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Two female flight attendants with Frontier Airlines filed discrimination complaints with the Equal Employment Opportunity Commission Tuesday, alleging the airline did not accommodate them during their pregnancies and while they were breastfeeding — including forbidding them from pumping breast milk during 10-hour shifts.
Jo Roby and Stacy Rewitzer, both flight attendants with Frontier for more than a decade, allege they were forced to take unpaid leave after giving birth when the airline refused to provide accommodations that would allow them to pump breast milk while on duty.
The complaint, filed by the American Civil Liberties Union of Colorado and the law firm of Holwell Shuster & Goldberg, alleges Frontier’s policies violate federal and state laws against discrimination based on sex, pregnancy, childbirth, and disability in employment as well as the Civil Rights Act of 1964.
“Frontier’s policies are discriminatory at a structural level and need to be changed,” Galen Sherwin, senior staff attorney with the ACLU Women’s Rights Project said in a statement. “How is it that a job that is majority female still fails to take into account pregnancy and breastfeeding? It’s time for Frontier to start addressing the needs of pregnant and breastfeeding workers — both inside and outside the flight deck.”
Roby says she was not given any specific period of maternity leave other than the days mandated by the Family and Medical Leave Act and some accrued sick days she had left. She was scheduled to return to work two months after her daughter was born, but she got an additional two month unpaid medical leave extension.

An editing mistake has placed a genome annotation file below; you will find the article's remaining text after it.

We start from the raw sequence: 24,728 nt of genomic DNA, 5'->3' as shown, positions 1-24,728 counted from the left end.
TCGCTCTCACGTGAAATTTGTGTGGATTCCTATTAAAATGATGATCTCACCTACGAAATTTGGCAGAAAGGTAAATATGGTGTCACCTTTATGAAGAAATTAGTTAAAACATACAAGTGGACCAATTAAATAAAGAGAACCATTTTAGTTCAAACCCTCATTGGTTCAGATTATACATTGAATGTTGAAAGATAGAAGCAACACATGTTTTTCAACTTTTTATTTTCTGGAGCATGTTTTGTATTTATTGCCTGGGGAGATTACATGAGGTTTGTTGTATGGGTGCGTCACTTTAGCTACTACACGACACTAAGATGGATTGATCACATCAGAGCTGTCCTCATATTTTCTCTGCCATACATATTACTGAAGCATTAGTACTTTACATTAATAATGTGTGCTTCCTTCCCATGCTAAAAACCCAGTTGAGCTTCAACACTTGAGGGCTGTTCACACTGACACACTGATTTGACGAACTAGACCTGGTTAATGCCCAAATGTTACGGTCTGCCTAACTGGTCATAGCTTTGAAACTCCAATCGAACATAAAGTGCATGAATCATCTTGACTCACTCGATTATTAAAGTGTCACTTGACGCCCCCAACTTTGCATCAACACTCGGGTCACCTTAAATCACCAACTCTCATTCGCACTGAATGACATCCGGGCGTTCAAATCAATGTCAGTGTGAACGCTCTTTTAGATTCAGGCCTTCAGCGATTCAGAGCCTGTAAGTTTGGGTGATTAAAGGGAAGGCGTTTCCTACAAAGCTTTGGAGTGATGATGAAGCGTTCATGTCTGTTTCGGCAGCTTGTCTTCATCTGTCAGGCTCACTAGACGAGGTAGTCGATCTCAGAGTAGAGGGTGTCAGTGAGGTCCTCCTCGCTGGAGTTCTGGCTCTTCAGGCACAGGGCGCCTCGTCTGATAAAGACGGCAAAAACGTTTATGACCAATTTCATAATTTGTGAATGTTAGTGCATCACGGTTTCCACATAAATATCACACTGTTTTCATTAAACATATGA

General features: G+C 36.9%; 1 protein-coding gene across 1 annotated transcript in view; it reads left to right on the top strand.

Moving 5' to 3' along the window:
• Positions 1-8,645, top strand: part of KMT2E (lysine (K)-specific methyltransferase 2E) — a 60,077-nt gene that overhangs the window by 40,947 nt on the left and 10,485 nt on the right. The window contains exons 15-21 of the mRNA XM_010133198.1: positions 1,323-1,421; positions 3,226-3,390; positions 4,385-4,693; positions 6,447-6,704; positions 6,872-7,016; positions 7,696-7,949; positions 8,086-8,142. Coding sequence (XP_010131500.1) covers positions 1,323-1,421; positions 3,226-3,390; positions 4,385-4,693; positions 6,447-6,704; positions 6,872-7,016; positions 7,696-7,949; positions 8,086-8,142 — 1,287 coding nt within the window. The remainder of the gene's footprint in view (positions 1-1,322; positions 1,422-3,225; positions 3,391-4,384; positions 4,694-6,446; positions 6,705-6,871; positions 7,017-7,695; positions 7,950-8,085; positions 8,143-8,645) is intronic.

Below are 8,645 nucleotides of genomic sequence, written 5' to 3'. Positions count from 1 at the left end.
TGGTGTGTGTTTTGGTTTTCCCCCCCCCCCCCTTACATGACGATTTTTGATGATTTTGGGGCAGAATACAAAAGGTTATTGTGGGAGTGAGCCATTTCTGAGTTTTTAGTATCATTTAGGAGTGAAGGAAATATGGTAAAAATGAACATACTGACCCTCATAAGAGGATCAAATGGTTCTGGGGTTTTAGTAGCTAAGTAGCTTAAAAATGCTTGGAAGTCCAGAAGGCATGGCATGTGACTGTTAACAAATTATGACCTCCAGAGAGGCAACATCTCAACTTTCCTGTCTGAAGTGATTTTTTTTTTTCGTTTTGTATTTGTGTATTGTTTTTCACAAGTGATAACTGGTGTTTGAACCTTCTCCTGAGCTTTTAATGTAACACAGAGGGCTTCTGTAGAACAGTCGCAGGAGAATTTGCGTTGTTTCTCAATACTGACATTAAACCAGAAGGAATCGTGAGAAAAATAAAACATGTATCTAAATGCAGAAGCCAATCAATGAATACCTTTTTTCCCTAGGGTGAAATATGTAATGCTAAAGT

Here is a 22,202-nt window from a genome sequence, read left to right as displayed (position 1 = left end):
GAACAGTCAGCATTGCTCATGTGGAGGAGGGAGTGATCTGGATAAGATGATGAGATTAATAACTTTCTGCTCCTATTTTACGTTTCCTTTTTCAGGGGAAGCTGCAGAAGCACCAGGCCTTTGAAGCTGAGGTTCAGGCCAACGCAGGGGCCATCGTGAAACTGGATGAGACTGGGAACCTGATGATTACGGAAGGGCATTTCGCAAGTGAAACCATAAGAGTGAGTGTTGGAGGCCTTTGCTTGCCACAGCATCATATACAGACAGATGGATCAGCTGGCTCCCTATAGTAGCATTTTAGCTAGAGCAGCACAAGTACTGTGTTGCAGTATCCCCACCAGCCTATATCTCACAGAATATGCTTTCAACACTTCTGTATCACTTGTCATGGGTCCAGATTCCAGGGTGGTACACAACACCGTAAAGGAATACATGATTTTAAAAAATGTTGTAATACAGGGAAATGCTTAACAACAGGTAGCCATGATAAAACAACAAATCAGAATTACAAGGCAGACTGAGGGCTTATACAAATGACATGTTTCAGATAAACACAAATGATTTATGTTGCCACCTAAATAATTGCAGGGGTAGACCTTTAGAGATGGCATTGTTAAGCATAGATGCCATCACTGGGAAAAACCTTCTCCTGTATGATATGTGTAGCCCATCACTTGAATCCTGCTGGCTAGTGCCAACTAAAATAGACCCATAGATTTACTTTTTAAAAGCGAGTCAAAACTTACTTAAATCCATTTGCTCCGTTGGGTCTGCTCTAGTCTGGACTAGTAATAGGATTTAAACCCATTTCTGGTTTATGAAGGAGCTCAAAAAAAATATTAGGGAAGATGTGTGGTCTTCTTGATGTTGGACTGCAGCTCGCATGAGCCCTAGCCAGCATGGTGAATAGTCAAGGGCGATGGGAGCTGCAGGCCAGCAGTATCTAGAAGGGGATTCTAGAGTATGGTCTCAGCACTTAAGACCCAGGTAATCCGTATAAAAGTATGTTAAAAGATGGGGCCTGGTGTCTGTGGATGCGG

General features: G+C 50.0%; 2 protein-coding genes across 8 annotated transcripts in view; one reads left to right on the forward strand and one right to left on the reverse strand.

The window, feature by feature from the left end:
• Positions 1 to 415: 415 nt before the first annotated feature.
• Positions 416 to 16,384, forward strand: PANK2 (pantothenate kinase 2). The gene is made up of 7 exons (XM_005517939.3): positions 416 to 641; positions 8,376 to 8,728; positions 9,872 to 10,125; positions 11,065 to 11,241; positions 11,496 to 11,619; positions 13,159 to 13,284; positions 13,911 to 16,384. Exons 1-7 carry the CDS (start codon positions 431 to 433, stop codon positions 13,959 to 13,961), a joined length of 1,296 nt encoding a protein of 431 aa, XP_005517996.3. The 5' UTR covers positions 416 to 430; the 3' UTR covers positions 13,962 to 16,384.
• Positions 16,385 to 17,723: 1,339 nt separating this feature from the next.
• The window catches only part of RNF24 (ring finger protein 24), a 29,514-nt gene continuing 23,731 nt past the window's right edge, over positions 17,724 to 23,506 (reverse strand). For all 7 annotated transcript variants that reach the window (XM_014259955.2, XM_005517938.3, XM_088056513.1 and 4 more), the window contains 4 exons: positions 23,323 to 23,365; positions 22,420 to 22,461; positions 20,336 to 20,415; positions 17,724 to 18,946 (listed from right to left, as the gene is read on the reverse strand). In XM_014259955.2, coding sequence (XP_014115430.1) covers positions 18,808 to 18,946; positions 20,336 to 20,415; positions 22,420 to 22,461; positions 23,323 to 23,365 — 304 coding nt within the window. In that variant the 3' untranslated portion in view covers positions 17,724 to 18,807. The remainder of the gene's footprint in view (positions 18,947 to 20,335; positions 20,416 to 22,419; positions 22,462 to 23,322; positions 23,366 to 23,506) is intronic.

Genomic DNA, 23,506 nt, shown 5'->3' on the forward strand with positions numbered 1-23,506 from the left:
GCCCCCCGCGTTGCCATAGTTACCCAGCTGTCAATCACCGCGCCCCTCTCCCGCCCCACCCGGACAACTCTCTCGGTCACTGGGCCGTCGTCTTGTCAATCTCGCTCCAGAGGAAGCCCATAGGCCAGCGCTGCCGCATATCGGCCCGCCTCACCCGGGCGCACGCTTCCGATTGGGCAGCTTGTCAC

Once she returned to the job, Roby said she was still breastfeeding her daughter and needed to pump milk every three to four hours, which resulted in her using the family bathroom at Denver International Airport and the lavatory on board flights in between her active duties as a flight attendant.
“I would have preferred not to have to pump breast milk in the aircraft lavatory, if it could be avoided,” she wrote in her complaint. “The lavatory is unsanitary for this purpose and cramped.”
Pumping in the family bathroom in the airport was also unsanitary, Roby continued, adding that she once saw two cockroaches running across the bathroom floor while pumping. Separately, the airport cleaning staff also cautioned her to not use the bathroom to pump because there had been urine all over the floor.
Colorado law requires private and public employers to provide employees with a room — other than a toilet stall — that's in close proximity to their work area to pump breast milk for up to two years after the child is born.
When Roby asked for these accommodations, she said she was denied and prohibited from pumping while on the aircraft at all — leading her to take additional unpaid medical leave.
“I want my daughter to have the health benefits of breast milk and I value the bonding experience that I share with my daughter during breastfeeding,” she wrote in the complaint.
In a statement, a Frontier Airlines spokesperson said the company's policies and practices comply with federal and state laws.
“We have made good-faith efforts to identity and provide rooms and other secure locations for use by breast-feeding flight attendants during their duty travel,” the statement reads.
After giving birth to her son in May 2016, Rewitzer also requested accommodations to pump milk while on duty, her complaint reads. The request was denied, leading Rewitzer to take unpaid medical leave to care for her child — something she says has caused her great financial harm.
According to the complaint Rewitzer also risked being fired because Frontier's policy penalizes employees for absences, even when they're medically related.
“I love my job as a flight attendant for Frontier Airlines and shouldn’t have to choose between my job or my health and breastfeeding my child,” Rewitzer said in a statement. “I’m proud to stand with the pilots who stood up to Frontier before us.”